ahhhh, sirniki. It's like a blintz had a love child with a pancake.

                      2. p
                        polish_girl Feb 7, 2008 01:09 PM

                        I actually make farmer's cheese at home sometimes, it's very easy. Then I either use it to bake a cheesecake, or mix some of it with sour cream, chopped green onions, sliced radishes, some salt and pepper and put it on a piece of bread (it makes a great open face sandwich). In Poland a lot of people just puts it on a piece of bread, with some butter underneath, and salt on top. My dad used to have this for breakfast for years, but instead of salt he would pour some honey on the cheese.

                        4 Replies
                        1. re: polish_girl
                          dianne0712 Aug 20, 2012 05:12 AM

                          I would love to know how you make this at home since we don't seem to have the product you're all talking about here. The farmer's cheese sold here is hard, like a cheddar.

                          1. re: dianne0712
                            Jetneo Aug 20, 2012 12:28 PM

                            Is it off-white, hard and a little crumbly with a faint sour tang? That 's the kind of cheese we called farmers cheese in Chicago in the 60's and I've never found it since. I yearn for that flavor. Or is it waxy and fatty like a cheddar? There are a lot of recipes online for baked farmers cheese, some with eggs, some with bread crumbs, but I don't think you'll have much trouble if you search google for baked farmers cheese. But I'm intrigued with the cheese you have access to.

                            1. re: Jetneo
                              Diane in Bexley Sep 20, 2012 11:56 AM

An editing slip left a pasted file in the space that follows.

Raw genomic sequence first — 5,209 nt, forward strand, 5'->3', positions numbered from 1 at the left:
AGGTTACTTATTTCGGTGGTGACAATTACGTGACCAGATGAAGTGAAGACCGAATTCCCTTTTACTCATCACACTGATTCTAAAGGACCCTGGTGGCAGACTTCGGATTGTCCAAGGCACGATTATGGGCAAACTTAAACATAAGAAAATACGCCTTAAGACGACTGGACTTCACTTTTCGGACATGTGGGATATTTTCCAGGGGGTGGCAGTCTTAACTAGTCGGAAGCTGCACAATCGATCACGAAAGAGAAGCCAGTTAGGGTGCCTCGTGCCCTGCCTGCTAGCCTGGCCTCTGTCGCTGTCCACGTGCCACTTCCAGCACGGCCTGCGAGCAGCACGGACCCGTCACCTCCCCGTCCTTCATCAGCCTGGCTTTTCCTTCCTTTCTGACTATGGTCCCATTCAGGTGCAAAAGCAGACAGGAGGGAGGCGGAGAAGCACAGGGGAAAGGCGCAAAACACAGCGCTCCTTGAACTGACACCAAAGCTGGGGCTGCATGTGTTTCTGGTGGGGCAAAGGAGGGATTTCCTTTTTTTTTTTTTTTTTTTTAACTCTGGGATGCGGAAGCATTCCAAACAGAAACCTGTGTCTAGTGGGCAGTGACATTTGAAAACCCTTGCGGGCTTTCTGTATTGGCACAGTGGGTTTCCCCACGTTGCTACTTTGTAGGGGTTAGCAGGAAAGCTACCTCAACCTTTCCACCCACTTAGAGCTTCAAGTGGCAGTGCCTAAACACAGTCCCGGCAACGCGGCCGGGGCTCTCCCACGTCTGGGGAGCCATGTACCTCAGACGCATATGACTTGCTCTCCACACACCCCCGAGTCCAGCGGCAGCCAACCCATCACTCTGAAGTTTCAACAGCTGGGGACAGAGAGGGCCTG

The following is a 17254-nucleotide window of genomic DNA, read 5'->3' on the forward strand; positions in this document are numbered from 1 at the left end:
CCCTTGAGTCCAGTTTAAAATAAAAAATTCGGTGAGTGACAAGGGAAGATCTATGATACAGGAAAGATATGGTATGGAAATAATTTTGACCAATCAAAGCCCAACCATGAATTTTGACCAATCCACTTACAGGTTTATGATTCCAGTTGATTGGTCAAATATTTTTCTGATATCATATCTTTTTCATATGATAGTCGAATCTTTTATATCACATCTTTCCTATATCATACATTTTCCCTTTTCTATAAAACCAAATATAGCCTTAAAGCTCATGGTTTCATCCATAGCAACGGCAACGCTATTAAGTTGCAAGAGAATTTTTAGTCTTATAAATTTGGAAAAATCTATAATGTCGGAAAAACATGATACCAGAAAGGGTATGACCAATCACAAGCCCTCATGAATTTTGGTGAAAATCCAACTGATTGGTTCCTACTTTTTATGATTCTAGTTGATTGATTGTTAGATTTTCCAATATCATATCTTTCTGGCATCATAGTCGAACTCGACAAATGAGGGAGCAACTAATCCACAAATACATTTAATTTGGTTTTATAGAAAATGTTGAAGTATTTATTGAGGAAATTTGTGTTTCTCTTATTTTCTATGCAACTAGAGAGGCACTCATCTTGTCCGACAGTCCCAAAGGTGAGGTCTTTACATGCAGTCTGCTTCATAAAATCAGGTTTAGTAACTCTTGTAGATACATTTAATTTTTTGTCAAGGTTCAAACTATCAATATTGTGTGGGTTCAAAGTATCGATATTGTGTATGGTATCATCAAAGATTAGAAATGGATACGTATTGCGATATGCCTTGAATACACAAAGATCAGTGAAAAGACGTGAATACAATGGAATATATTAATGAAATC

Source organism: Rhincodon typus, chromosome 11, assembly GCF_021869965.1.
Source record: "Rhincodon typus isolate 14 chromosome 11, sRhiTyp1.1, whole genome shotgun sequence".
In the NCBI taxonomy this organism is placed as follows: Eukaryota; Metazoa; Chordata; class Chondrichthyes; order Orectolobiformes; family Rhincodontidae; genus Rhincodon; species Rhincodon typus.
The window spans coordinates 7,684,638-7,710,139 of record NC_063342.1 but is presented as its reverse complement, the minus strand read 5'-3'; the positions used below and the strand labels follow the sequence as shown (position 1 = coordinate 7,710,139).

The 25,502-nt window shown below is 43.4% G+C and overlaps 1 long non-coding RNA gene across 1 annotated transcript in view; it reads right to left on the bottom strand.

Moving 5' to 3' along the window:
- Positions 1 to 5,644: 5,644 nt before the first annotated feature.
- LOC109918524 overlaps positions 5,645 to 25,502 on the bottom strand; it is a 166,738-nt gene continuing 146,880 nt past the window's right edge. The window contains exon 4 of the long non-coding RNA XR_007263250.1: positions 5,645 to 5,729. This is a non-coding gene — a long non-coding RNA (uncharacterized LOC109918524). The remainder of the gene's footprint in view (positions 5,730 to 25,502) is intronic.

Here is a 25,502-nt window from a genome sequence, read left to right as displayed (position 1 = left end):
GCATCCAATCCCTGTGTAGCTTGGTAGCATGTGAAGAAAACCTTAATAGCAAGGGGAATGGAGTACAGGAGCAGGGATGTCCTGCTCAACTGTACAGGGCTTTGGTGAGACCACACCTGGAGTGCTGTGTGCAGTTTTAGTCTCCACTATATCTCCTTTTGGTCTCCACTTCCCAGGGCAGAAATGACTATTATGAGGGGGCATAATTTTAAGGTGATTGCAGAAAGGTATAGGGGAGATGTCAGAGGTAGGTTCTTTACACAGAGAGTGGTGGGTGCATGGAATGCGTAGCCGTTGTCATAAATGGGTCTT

To me farmer's cheese is a very dry cottage cheese without any moisture. If you are in Chicago, try the Friendship brand which you should be able to find at Whole Foods, Treasure Island, and Jewel or Dominick. I know it's available in the northern suburbs. I like farmer's cheese as the primary ingredient for filling blintzes, or making a farmer's salad - essentially a cottage cheese salad with addtional sour cream and cream cheese and a myriad of finely chopped veggies like scallions, peppers, cucumbers, radishes, etc.

                              1. re: Jetneo
                                dianne0712 Sep 20, 2012 03:33 PM

                                More like a bland cheddar, but drier.It's not around very often.

                          2. h
                            HillJ Jan 25, 2013 05:45 PM


                            We had these blintzes for dinner served with blackberry jam (I made over the summer) red pepper/apricot jam (my husband made) and applesauce (my dd made this morning). So good, so comforting and the ideal use for farmer's cheese.